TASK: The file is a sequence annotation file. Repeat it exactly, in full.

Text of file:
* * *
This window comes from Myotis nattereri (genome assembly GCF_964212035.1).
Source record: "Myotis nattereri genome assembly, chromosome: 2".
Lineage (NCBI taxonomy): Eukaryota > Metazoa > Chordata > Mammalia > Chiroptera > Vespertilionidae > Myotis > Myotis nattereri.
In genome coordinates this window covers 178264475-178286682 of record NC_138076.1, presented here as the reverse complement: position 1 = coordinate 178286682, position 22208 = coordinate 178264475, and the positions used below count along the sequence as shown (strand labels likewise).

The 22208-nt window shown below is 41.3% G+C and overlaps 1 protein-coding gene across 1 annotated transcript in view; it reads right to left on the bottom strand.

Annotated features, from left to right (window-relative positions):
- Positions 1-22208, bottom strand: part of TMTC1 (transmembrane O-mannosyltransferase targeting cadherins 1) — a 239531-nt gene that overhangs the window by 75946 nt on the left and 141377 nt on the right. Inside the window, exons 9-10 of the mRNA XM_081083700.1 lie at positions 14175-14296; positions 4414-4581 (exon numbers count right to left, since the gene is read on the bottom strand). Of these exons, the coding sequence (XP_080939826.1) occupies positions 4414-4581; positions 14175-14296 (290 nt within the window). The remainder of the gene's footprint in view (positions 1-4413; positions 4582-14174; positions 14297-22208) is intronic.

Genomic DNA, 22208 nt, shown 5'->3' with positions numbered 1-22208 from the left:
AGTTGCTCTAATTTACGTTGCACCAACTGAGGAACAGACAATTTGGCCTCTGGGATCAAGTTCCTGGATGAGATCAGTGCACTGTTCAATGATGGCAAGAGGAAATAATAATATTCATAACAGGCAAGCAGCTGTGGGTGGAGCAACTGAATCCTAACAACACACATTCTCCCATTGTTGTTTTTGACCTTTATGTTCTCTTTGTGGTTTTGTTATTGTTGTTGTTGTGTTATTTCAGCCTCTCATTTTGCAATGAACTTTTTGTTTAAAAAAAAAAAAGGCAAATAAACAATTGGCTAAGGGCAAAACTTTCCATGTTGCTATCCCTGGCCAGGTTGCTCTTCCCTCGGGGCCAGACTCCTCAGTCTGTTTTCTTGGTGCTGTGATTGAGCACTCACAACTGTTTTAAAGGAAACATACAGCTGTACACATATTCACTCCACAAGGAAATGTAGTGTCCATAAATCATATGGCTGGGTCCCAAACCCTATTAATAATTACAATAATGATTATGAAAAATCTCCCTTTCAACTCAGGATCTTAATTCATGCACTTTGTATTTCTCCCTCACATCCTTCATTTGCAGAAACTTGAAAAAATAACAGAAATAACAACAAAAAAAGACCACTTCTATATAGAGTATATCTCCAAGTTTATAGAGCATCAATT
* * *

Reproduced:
This window comes from Myotis nattereri (genome assembly GCF_964212035.1).
Source record: "Myotis nattereri genome assembly, chromosome: 2".
Lineage (NCBI taxonomy): Eukaryota > Metazoa > Chordata > Mammalia > Chiroptera > Vespertilionidae > Myotis > Myotis nattereri.
In genome coordinates this window covers 178264475-178286682 of record NC_138076.1, presented here as the reverse complement: position 1 = coordinate 178286682, position 22208 = coordinate 178264475, and the positions used below count along the sequence as shown (strand labels likewise).

The 22208-nt window shown below is 41.3% G+C and overlaps 1 protein-coding gene across 1 annotated transcript in view; it reads right to left on the bottom strand.

Annotated features, from left to right (window-relative positions):
- Positions 1-22208, bottom strand: part of TMTC1 (transmembrane O-mannosyltransferase targeting cadherins 1) — a 239531-nt gene that overhangs the window by 75946 nt on the left and 141377 nt on the right. Inside the window, exons 9-10 of the mRNA XM_081083700.1 lie at positions 14175-14296; positions 4414-4581 (exon numbers count right to left, since the gene is read on the bottom strand). Of these exons, the coding sequence (XP_080939826.1) occupies positions 4414-4581; positions 14175-14296 (290 nt within the window). The remainder of the gene's footprint in view (positions 1-4413; positions 4582-14174; positions 14297-22208) is intronic.

Genomic DNA, 22208 nt, shown 5'->3' with positions numbered 1-22208 from the left:
AGTTGCTCTAATTTACGTTGCACCAACTGAGGAACAGACAATTTGGCCTCTGGGATCAAGTTCCTGGATGAGATCAGTGCACTGTTCAATGATGGCAAGAGGAAATAATAATATTCATAACAGGCAAGCAGCTGTGGGTGGAGCAACTGAATCCTAACAACACACATTCTCCCATTGTTGTTTTTGACCTTTATGTTCTCTTTGTGGTTTTGTTATTGTTGTTGTTGTGTTATTTCAGCCTCTCATTTTGCAATGAACTTTTTGTTTAAAAAAAAAAAAGGCAAATAAACAATTGGCTAAGGGCAAAACTTTCCATGTTGCTATCCCTGGCCAGGTTGCTCTTCCCTCGGGGCCAGACTCCTCAGTCTGTTTTCTTGGTGCTGTGATTGAGCACTCACAACTGTTTTAAAGGAAACATACAGCTGTACACATATTCACTCCACAAGGAAATGTAGTGTCCATAAATCATATGGCTGGGTCCCAAACCCTATTAATAATTACAATAATGATTATGAAAAATCTCCCTTTCAACTCAGGATCTTAATTCATGCACTTTGTATTTCTCCCTCACATCCTTCATTTGCAGAAACTTGAAAAAATAACAGAAATAACAACAAAAAAAGACCACTTCTATATAGAGTATATCTCCAAGTTTATAGAGCATCAATT